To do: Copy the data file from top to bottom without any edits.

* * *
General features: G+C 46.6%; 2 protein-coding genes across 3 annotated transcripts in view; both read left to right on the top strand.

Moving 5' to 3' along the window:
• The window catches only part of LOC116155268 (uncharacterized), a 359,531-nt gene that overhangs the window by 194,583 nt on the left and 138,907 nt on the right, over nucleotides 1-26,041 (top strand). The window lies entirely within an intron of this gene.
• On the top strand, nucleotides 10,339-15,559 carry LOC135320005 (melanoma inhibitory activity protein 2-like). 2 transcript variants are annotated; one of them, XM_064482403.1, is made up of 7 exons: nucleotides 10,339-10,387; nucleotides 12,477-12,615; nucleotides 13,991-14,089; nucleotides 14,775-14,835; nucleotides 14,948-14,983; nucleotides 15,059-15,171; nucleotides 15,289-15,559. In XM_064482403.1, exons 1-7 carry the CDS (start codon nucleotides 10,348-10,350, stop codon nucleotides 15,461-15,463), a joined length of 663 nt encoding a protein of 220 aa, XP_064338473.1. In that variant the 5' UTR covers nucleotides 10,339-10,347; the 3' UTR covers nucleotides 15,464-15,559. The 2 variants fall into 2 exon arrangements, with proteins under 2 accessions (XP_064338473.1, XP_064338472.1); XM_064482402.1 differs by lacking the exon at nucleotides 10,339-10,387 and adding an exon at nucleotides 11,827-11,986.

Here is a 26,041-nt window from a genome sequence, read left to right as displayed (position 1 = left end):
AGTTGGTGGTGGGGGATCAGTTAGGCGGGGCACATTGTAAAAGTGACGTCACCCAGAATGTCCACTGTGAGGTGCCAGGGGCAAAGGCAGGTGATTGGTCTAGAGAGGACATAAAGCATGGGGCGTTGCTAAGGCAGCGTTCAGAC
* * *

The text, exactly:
General features: G+C 46.6%; 2 protein-coding genes across 3 annotated transcripts in view; both read left to right on the top strand.

Moving 5' to 3' along the window:
• The window catches only part of LOC116155268 (uncharacterized), a 359,531-nt gene that overhangs the window by 194,583 nt on the left and 138,907 nt on the right, over nucleotides 1-26,041 (top strand). The window lies entirely within an intron of this gene.
• On the top strand, nucleotides 10,339-15,559 carry LOC135320005 (melanoma inhibitory activity protein 2-like). 2 transcript variants are annotated; one of them, XM_064482403.1, is made up of 7 exons: nucleotides 10,339-10,387; nucleotides 12,477-12,615; nucleotides 13,991-14,089; nucleotides 14,775-14,835; nucleotides 14,948-14,983; nucleotides 15,059-15,171; nucleotides 15,289-15,559. In XM_064482403.1, exons 1-7 carry the CDS (start codon nucleotides 10,348-10,350, stop codon nucleotides 15,461-15,463), a joined length of 663 nt encoding a protein of 220 aa, XP_064338473.1. In that variant the 5' UTR covers nucleotides 10,339-10,347; the 3' UTR covers nucleotides 15,464-15,559. The 2 variants fall into 2 exon arrangements, with proteins under 2 accessions (XP_064338473.1, XP_064338472.1); XM_064482402.1 differs by lacking the exon at nucleotides 10,339-10,387 and adding an exon at nucleotides 11,827-11,986.

Here is a 26,041-nt window from a genome sequence, read left to right as displayed (position 1 = left end):
AGTTGGTGGTGGGGGATCAGTTAGGCGGGGCACATTGTAAAAGTGACGTCACCCAGAATGTCCACTGTGAGGTGCCAGGGGCAAAGGCAGGTGATTGGTCTAGAGAGGACATAAAGCATGGGGCGTTGCTAAGGCAGCGTTCAGAC